The devastation of the hurricanes made all Americans aware of the fragility of life. I think that at first that fragility was really physical, but later we all saw that the fragility also extended financially. And I was very impressed; we were all very impressed, that the immediate outpouring showed that we as Americans really cared about helping.
But I’m afraid that five months can dull the memory and we have to not let this diminish our memory and our commitment to helping those people who have been affected by this loss.
So far, a lot of the most significant provisions that are now available to help financially are in the form of special tax provisions. H&R Block has a lot of information on those provisions for both the effected individuals as well as those people who have been supportive at our website, hrblock.com, and we have provided significant extensive additional training to our tax professionals around the country knowing that there are people who have been effected by this disaster who are now all over the United States. So we’ve provided special training so that we can do what is necessary to help everybody get all the benefits they have available.
Taxes are just one of the many financial complications. Poor financial literacy is another one that many people struggle with, and that’s why we’ve been proud to partner with Operation HOPE’s Project Restore Hope. And in that forum we are providing both financial support, as well as 500 HR Block volunteers around the United States to help reach out and help people understand what they can do to put themselves back on their feet.
To provide holistic support for the hurricane victim’s financial needs is something that is very critical at this time as people try to get back on their feet.
The problem is that we can see that more needs to be done. We’re now just a couple weeks into the tax filing season. And one of the things that is becoming very apparent to us in the industry is that many of the people who qualify for benefits related to the earned income credit and in particular people who have been affected by Hurricane Katrina and qualify for special benefits, are not out there claiming those benefits. That is already showing up in the information or the data and I think that this outreach is absolutely critical.
The key source of that support as many people know is in the form of the earned income credit. Yes, we know that one in four people don’t claim the earned income credit in a good year. And in a complicated challenging year like this, it is all the more important that we not let those individuals who qualify miss out on what’s available to them.
That’s why we are pleased to be announcing that in addition to the free online services that we provide to filers at IRS.gov, we will also, starting March 1st, provide free tax preparation for 5000 hurricane effected families who qualify for the earned income credit.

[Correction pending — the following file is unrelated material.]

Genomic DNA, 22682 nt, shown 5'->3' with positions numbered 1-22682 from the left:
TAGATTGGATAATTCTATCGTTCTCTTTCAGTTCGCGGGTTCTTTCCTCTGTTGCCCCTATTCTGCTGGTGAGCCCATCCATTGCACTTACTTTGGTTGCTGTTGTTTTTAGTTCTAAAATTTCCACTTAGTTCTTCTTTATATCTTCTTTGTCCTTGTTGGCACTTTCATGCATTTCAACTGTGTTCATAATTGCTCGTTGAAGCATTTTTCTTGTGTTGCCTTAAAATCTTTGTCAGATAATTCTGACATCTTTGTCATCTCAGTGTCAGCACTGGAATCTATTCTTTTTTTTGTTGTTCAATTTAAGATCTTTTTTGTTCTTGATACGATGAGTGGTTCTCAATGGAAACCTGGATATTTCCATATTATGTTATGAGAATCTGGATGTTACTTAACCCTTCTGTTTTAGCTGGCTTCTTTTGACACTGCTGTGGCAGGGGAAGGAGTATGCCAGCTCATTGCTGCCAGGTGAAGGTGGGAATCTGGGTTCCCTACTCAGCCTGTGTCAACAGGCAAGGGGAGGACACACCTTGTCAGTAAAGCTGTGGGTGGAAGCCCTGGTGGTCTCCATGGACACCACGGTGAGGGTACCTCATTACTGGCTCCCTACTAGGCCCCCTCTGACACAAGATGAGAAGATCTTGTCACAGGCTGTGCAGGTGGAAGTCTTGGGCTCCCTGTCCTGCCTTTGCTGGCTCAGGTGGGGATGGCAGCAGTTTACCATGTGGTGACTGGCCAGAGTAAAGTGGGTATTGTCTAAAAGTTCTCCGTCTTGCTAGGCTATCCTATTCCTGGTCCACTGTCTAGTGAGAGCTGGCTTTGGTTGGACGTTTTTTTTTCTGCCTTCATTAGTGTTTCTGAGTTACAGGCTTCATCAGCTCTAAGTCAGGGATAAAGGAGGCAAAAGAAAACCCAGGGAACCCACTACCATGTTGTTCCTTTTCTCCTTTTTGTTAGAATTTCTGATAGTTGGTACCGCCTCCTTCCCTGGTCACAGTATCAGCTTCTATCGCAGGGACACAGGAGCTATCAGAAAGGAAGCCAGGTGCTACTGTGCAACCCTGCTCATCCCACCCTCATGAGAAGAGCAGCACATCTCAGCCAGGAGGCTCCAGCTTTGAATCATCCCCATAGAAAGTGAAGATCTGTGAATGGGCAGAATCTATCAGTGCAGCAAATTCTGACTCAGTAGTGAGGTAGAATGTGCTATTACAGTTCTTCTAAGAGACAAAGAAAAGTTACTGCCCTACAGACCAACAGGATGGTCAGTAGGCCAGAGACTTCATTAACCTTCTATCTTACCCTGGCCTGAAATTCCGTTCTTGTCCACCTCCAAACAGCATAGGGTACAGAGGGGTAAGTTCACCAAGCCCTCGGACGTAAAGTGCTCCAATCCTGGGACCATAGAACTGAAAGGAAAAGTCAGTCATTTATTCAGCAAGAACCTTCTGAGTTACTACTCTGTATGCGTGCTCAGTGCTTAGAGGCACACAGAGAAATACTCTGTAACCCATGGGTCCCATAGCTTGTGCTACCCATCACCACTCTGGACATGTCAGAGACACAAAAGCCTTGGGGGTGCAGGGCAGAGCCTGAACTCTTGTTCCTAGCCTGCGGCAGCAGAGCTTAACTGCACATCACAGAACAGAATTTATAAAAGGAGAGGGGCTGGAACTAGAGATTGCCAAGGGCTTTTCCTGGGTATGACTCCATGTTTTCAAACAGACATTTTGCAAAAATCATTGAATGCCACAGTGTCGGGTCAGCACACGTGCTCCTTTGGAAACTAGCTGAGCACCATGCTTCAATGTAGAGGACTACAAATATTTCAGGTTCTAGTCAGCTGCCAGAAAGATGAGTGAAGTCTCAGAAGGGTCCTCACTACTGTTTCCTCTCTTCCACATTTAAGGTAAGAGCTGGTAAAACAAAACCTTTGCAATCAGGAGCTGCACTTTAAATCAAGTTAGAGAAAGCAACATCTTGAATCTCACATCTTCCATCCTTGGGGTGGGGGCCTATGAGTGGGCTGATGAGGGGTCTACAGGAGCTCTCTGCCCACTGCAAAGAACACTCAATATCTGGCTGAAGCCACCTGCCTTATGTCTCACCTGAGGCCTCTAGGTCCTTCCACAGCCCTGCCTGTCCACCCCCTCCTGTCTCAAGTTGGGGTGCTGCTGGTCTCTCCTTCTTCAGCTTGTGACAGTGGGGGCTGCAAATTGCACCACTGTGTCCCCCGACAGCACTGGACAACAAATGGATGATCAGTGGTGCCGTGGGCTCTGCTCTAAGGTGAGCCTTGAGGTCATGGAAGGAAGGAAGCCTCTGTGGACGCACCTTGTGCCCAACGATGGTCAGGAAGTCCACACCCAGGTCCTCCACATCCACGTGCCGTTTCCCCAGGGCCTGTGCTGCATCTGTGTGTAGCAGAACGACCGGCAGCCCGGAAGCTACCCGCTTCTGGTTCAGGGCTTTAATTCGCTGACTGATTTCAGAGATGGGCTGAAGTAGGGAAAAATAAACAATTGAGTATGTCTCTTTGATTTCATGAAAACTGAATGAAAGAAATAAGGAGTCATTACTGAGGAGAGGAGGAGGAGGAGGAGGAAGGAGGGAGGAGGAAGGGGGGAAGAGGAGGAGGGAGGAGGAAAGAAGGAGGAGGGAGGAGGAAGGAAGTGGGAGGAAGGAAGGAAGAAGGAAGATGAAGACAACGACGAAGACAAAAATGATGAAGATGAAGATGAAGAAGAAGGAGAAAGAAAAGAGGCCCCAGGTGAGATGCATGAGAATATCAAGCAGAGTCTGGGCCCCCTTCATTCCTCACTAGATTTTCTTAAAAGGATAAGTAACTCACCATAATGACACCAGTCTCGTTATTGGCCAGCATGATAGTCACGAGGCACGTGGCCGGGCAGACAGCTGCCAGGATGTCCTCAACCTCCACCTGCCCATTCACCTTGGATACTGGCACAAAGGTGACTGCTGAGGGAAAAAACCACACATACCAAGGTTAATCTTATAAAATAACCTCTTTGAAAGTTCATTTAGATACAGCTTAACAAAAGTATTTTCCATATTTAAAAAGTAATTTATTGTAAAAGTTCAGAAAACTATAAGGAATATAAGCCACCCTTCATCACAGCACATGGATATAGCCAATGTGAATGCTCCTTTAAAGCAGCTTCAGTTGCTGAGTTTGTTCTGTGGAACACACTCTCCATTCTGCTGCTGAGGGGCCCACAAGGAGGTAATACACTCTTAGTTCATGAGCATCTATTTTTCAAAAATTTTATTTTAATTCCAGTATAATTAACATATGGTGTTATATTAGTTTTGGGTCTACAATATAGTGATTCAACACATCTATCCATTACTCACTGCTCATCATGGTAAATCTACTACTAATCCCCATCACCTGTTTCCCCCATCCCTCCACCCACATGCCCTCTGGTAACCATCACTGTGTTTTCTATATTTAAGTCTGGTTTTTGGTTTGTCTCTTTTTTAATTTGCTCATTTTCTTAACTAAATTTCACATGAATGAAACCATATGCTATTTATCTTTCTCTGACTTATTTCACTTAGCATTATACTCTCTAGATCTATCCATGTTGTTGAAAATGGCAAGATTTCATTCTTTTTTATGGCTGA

We are also planning to help any family that’s been affected by the hurricane beyond that 5000, help them claim the earned income credit for no additional cost at H&R Block so that they can get all the benefits that they have coming to them. And to reach those families, we are working with Operation Hope, Restore Hope Program to identify the qualifying families around the country to ensure that they get not just the full benefit of this, but also all the kind of financial counseling that they need in this time of trying to get themselves back on their feet.
One of the key challenges for people in receiving the earned income credit is that too many Americans don’t have access to the traditional banking system.
So today we will also announce that we are providing at no additional cost, access to no-cost bank accounts to those hurricane victims who will need them to receive their tax refund.
And we will actively discourage those families from receiving refund loans to avoid losing any benefits that they have coming to them.
The hurricanes were a very personal tragedy for too many people, millions of people. And we need to not just help them rebuild their homes, we also know that we need to help them rebuild hope, hope for a new and better financial life, a better life and hope to get their financial lives back on track.
We at H&R Block are pleased that we can share in helping to make a difference at this time, not just for all of our other clients, but for those in particular who have been affected by this hurricane.
John Bryant: I want to keep this brief. PhDs are good. Ph.Dos are even better. Today I’d like to first and foremost thank the Clinton Foundation staff that stayed up all night for two weeks every night to make this happen. But most importantly, the most credible PhD and Ph.Doer in this room, President Bill Clinton.
I don’t know if it connected with you what Mark just said, but let me frame this: You have 70 million Americans or thereabouts with no back account in this country. The richest country in the world, and you had Katrina victims being approached by a FEMA rep saying, ‘Where do I wire your $2000 in FEMA funds’ to somebody who doesn’t have a bank account.
The person was well-intentioned. The rep was well intentioned, but didn’t realize we live in two worlds. And these individuals don’t want a hand out, they want a hand up. But it’s what you don’t know that you don’t know that is killing them. You’re not dumb and you’re not stupid. It’s what you don’t know that you don’t know that’s killing you.